My adored English teacher in primary school inspired most of us in her class to become fascinated with poetry. I remember one particular poem “The Common Cold” written by A.P Herbert that she taught us, and I always take my cue from it while speaking to my patients and their caregivers. So here goes….
The Common Cold, the Common Cold
The doctors really must be told
It’s really time that they controlled
The horrors of the Common Cold.
It’s quite true that colds and coughs are humdrum to us doctors. They arrive when the weather conditions allow viruses to thrive, and will continue to spread as long as there is going to be clustering and companionship. Watching the patterned episodes does make a physician think that it’s not much of a hassle. Personally, only after I became a parent could I see how a blocked nose ( nothing to doctors) could make a child out of sorts, uncomfortable and cranky. We do take charge though, when we see a change in the scenario, like when the common cold becomes the flu.
I love the doctors – they are dears;
But must they spend such years and years
Investigating such a lot
Of illnesses which no one’s got?
When everybody, young and old
Is frantic with the Common Cold
And I will eat my only hat
If they know anything of that
I think an interlude of common cold is tackled very well by the body’s natural defences and we are recharged after rest and TLC. This does hurt the wee little ego we doctors manage to develop after our long abiding study of the human body, that the body can take care of itself. But I have to contradict the poet a bit here. Research in the medical field is slow and tedious and these days we make statements only based on clear sustained evidence.
- For instance, we know that warm water, juice, clear broth ,ginger teas or warm lemon water with honey help loosen secretions in the air passages and prevent dehydration. That’s why they bring relief.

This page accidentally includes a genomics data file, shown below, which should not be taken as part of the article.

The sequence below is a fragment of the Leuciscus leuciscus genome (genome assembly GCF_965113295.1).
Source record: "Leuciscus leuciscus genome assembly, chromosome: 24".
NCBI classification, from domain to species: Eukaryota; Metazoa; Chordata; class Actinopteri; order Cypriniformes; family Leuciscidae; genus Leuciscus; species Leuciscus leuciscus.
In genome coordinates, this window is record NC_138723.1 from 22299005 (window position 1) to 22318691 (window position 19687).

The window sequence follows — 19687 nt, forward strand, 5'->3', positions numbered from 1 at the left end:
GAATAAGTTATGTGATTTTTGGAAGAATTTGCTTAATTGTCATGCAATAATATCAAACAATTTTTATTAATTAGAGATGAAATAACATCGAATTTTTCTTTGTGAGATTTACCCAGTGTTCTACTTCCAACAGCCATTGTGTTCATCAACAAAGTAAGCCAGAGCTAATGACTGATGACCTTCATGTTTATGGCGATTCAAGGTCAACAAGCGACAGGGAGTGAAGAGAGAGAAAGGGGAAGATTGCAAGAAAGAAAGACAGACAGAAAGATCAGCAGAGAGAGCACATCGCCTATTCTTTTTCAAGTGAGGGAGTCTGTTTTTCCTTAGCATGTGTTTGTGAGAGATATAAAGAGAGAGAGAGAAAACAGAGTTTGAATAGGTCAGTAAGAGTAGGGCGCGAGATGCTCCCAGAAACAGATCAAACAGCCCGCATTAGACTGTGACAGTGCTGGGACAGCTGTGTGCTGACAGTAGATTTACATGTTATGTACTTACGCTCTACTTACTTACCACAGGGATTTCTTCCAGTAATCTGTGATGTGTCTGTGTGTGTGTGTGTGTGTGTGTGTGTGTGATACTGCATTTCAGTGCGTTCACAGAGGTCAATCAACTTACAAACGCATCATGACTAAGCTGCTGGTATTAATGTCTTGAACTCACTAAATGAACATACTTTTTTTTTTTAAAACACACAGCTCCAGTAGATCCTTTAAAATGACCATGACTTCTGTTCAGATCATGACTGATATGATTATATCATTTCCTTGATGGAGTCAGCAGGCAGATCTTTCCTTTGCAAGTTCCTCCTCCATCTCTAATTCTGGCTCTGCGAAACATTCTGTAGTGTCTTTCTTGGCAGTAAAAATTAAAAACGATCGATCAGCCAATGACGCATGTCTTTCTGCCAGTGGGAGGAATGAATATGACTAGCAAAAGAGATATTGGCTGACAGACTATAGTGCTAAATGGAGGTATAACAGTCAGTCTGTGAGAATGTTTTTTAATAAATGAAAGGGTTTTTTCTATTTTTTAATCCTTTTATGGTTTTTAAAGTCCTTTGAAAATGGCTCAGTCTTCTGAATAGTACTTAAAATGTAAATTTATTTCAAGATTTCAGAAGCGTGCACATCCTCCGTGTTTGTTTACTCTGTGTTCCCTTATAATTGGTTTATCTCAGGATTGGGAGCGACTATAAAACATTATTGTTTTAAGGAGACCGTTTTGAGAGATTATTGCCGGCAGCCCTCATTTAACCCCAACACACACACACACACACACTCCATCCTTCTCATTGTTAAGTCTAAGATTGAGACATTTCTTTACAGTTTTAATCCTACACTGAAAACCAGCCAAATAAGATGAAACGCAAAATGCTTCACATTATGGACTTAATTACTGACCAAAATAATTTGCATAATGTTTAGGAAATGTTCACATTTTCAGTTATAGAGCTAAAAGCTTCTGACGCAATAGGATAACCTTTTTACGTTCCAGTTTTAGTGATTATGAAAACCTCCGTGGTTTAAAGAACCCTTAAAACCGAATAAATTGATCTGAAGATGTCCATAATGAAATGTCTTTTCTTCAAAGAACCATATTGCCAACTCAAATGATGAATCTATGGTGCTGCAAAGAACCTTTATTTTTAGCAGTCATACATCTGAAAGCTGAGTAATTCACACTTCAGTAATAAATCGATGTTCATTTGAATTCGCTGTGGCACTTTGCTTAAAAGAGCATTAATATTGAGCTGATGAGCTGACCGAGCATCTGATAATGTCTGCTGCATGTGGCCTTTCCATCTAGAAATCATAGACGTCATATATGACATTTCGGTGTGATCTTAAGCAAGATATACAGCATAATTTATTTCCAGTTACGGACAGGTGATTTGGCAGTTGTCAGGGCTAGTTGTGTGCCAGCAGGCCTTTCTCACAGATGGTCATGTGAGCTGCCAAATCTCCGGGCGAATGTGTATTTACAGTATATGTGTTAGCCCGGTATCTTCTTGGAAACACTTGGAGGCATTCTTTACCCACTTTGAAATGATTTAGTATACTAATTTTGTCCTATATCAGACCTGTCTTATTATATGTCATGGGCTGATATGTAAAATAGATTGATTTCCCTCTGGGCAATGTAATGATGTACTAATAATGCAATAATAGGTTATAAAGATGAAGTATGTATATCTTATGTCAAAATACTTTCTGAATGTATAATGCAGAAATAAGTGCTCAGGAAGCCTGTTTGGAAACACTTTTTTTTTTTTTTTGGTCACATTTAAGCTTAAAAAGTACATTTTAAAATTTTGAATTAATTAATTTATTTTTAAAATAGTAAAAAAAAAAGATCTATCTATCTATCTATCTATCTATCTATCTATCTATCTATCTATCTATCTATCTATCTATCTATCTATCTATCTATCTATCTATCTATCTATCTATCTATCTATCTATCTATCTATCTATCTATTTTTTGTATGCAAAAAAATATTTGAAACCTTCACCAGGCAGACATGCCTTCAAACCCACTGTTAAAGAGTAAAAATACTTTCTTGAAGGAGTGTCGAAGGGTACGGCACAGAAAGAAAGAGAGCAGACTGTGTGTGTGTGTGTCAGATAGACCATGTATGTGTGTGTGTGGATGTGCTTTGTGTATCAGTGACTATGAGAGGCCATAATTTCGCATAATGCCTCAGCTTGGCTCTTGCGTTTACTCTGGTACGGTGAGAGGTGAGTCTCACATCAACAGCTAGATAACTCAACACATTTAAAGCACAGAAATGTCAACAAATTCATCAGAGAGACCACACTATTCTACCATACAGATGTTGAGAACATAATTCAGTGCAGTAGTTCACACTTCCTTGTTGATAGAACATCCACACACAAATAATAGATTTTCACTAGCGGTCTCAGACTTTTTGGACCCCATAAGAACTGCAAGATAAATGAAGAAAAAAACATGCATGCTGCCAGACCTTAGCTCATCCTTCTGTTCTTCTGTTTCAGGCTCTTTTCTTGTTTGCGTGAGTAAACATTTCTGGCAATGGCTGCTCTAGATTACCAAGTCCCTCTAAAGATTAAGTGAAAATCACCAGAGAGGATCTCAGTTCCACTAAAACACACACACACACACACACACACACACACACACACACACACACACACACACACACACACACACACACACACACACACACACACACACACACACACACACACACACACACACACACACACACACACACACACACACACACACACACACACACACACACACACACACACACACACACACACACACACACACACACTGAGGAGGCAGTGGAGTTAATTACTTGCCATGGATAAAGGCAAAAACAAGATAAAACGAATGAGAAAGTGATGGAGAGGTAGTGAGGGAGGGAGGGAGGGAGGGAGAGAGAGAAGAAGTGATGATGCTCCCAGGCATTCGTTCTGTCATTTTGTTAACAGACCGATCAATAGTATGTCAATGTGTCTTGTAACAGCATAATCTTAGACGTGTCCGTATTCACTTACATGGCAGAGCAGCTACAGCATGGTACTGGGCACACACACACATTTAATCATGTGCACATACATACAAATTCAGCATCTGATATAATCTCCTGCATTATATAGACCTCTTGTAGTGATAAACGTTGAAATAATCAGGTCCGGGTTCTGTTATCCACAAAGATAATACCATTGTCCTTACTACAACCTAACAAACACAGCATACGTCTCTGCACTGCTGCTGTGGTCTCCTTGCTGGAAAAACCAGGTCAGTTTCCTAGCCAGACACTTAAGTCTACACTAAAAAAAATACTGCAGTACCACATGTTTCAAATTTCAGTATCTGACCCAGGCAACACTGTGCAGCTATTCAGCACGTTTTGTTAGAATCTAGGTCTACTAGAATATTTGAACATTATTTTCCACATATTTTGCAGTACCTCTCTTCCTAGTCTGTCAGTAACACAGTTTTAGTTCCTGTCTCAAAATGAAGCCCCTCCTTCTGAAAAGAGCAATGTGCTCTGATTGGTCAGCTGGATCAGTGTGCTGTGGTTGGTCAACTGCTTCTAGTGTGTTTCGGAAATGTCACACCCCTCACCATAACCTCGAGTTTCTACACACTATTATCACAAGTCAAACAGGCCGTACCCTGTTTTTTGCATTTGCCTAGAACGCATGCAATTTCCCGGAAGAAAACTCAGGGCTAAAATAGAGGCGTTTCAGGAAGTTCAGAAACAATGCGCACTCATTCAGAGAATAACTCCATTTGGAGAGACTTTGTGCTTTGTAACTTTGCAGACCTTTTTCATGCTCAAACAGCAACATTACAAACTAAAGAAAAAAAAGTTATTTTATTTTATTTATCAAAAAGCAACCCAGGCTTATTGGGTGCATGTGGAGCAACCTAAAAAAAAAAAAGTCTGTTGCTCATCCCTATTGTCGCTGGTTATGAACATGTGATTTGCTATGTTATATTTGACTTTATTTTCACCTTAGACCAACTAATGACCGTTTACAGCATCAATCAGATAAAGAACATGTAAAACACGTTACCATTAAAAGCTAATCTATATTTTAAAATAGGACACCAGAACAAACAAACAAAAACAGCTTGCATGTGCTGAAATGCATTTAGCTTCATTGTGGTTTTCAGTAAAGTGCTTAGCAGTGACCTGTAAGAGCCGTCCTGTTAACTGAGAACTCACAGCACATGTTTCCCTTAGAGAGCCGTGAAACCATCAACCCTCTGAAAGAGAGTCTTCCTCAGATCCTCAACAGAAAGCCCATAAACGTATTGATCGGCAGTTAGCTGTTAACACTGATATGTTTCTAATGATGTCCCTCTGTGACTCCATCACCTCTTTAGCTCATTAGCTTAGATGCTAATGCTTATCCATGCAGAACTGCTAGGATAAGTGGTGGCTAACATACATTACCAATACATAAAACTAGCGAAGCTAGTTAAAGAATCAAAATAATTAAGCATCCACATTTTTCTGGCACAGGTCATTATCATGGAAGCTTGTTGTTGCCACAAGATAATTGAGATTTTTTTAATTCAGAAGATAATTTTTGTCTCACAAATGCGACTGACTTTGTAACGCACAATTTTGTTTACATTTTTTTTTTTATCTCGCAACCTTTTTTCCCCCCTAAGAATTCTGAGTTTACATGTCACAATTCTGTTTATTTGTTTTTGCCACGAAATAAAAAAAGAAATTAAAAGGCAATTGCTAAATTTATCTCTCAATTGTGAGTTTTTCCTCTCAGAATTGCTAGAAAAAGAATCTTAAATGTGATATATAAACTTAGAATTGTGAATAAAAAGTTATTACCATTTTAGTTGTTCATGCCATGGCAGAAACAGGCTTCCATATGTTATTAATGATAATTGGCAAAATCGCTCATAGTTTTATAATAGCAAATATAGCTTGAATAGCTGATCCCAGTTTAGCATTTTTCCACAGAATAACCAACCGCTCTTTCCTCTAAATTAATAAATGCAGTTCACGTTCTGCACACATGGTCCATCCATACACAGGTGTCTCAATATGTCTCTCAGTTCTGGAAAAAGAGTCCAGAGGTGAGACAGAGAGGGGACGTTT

- The age old chicken soup remedy definitely works. It acts by inhibiting the movement of “neutrophils” (immune system cells) that participate in the body’s explosive defensive response. Second, it temporarily speeds up the movement of mucus secretions, helping relieve congestion and shortens the time viruses are in contact with the nose lining. Chicken soup also improves the function of protective cilia, the tiny hair like projections in the nose that prevent contagions from entering the body.
- Several over the counter medications give symptomatic relief and are therefore listed as cures. For example the popular Vicks VapoRub doesn’t relieve nasal congestion. But the strong menthol odour of VapoRub tricks your brain. As a result, you feel like you’re breathing through an unclogged nose.
- There is also a lot of speculation over the role of vitamin C in cold. One proven effect of vitamin C is in preventing colds among people engaged in extreme physical exercise in extremely cold conditions. Although for the average child who suffers about 28 days of cold illness a year, taking daily high-dose vitamin C would still mean 24 days of cold illness.
But our patients aren’t always happy to pay a consultation fee to hear us telling them to relax, and we are deemed ineffective.